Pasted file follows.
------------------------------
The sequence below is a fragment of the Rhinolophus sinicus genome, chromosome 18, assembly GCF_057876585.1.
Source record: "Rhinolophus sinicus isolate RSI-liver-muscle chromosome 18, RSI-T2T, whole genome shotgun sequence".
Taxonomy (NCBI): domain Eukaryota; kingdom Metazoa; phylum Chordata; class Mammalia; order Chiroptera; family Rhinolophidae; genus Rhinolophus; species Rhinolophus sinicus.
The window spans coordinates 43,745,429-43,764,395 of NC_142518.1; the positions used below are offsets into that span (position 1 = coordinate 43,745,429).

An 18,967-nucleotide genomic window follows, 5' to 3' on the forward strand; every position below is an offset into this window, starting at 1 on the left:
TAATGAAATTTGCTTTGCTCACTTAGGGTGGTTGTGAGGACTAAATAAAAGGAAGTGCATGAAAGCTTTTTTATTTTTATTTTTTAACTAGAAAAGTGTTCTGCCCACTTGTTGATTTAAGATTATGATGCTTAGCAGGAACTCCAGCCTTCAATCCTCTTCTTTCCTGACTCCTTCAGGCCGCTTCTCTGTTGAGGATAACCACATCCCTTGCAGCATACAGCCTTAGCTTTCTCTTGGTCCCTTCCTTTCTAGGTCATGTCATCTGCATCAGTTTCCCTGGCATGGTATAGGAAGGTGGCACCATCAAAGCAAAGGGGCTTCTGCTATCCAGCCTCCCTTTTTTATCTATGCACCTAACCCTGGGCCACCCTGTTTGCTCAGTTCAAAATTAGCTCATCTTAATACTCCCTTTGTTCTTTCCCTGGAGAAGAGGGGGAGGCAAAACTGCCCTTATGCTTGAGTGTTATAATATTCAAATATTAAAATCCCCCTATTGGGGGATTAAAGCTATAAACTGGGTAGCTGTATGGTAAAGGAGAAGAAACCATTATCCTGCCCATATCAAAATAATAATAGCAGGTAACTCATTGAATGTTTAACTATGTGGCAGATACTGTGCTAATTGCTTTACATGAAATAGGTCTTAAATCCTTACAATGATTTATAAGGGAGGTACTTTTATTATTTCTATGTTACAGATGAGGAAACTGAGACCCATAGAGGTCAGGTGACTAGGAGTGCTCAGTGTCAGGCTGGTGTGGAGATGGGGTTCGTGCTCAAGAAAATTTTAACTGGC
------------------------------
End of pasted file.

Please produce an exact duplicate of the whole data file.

The sequence below is a fragment of the Rhinolophus sinicus genome, chromosome 18, assembly GCF_057876585.1.
Source record: "Rhinolophus sinicus isolate RSI-liver-muscle chromosome 18, RSI-T2T, whole genome shotgun sequence".
Taxonomy (NCBI): domain Eukaryota; kingdom Metazoa; phylum Chordata; class Mammalia; order Chiroptera; family Rhinolophidae; genus Rhinolophus; species Rhinolophus sinicus.
The window spans coordinates 43,745,429-43,764,395 of NC_142518.1; the positions used below are offsets into that span (position 1 = coordinate 43,745,429).

An 18,967-nucleotide genomic window follows, 5' to 3' on the forward strand; every position below is an offset into this window, starting at 1 on the left:
TAATGAAATTTGCTTTGCTCACTTAGGGTGGTTGTGAGGACTAAATAAAAGGAAGTGCATGAAAGCTTTTTTATTTTTATTTTTTAACTAGAAAAGTGTTCTGCCCACTTGTTGATTTAAGATTATGATGCTTAGCAGGAACTCCAGCCTTCAATCCTCTTCTTTCCTGACTCCTTCAGGCCGCTTCTCTGTTGAGGATAACCACATCCCTTGCAGCATACAGCCTTAGCTTTCTCTTGGTCCCTTCCTTTCTAGGTCATGTCATCTGCATCAGTTTCCCTGGCATGGTATAGGAAGGTGGCACCATCAAAGCAAAGGGGCTTCTGCTATCCAGCCTCCCTTTTTTATCTATGCACCTAACCCTGGGCCACCCTGTTTGCTCAGTTCAAAATTAGCTCATCTTAATACTCCCTTTGTTCTTTCCCTGGAGAAGAGGGGGAGGCAAAACTGCCCTTATGCTTGAGTGTTATAATATTCAAATATTAAAATCCCCCTATTGGGGGATTAAAGCTATAAACTGGGTAGCTGTATGGTAAAGGAGAAGAAACCATTATCCTGCCCATATCAAAATAATAATAGCAGGTAACTCATTGAATGTTTAACTATGTGGCAGATACTGTGCTAATTGCTTTACATGAAATAGGTCTTAAATCCTTACAATGATTTATAAGGGAGGTACTTTTATTATTTCTATGTTACAGATGAGGAAACTGAGACCCATAGAGGTCAGGTGACTAGGAGTGCTCAGTGTCAGGCTGGTGTGGAGATGGGGTTCGTGCTCAAGAAAATTTTAACTGGC